Muslim students from Karnataka on Monday approached the Supreme Court, requesting a directive to allow government educational institutions in the state to permit them to sit for examinations wearing hijab.
The Supreme Court said it will consider setting up a three-judge bench to adjudicate the case related to wearing hijab in Karnataka schools following its split verdict.
A bench comprising Chief Justice DY Chandarchud, and Justices V Ramasubramanian and JB Pardiwala, took note of the submissions of senior lawyer Meenakshi Arora that an interim order was needed keeping in mind the examinations, scheduled for some classes from February 6 in the state.
“This is the headscarf matter. The girls have practical examinations from February 6, 2023 and this matter needs to be listed for interim directions so that they can appear. The practical examinations will be held in government schools,” the lawyer said, appearing for students.
“I will examine it. This is a three judge bench matter. We will allot a date,” the CJI said.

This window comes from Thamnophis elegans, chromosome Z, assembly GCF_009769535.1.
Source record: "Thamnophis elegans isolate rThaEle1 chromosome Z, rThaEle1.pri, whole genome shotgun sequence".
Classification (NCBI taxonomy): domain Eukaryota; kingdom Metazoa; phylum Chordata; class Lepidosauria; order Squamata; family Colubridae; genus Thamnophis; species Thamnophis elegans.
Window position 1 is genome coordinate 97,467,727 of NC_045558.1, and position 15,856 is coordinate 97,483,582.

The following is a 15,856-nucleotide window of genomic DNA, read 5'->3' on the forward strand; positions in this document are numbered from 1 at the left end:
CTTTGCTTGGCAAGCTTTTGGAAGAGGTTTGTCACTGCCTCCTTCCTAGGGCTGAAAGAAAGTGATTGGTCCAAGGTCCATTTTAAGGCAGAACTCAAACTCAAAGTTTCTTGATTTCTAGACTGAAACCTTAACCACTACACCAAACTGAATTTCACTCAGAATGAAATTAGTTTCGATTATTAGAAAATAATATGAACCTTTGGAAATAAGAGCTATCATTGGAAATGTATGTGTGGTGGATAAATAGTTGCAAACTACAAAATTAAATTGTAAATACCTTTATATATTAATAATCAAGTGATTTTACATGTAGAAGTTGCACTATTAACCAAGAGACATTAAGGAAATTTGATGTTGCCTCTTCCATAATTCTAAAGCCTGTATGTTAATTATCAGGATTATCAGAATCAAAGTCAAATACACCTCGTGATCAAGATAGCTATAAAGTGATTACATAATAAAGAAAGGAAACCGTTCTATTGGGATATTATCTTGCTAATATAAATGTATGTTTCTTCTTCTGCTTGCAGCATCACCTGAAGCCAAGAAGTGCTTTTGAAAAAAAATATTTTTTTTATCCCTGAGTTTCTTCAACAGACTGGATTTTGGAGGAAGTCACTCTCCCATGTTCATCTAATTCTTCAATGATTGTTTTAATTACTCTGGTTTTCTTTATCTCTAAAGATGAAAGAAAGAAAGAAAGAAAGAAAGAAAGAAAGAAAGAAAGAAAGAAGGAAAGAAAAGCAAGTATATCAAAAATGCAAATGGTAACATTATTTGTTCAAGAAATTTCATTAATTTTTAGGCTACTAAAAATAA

The senior advocate pointed out that most of the Muslim students have migrated to some private colleges in view of the continuing prohibition by the state government on wearing of hijab in educational institutions in Karnataka.
“However, exams can only be conducted in government colleges…private colleges cannot conduct exams. That’s why we want this matter to be taken up for interim orders,” Arora told the CJI.
The apex court had in October 2022 delivered a split verdict on the hijab ban in educational institutions in Karnataka – one judge affirmed that the state government is authorised to enforce uniform in schools, while the other called the hijab a matter of choice that cannot be stifled by the state.
In view of the dissenting views, the matter was referred to the Chief Justice of India for constituting an appropriate bench.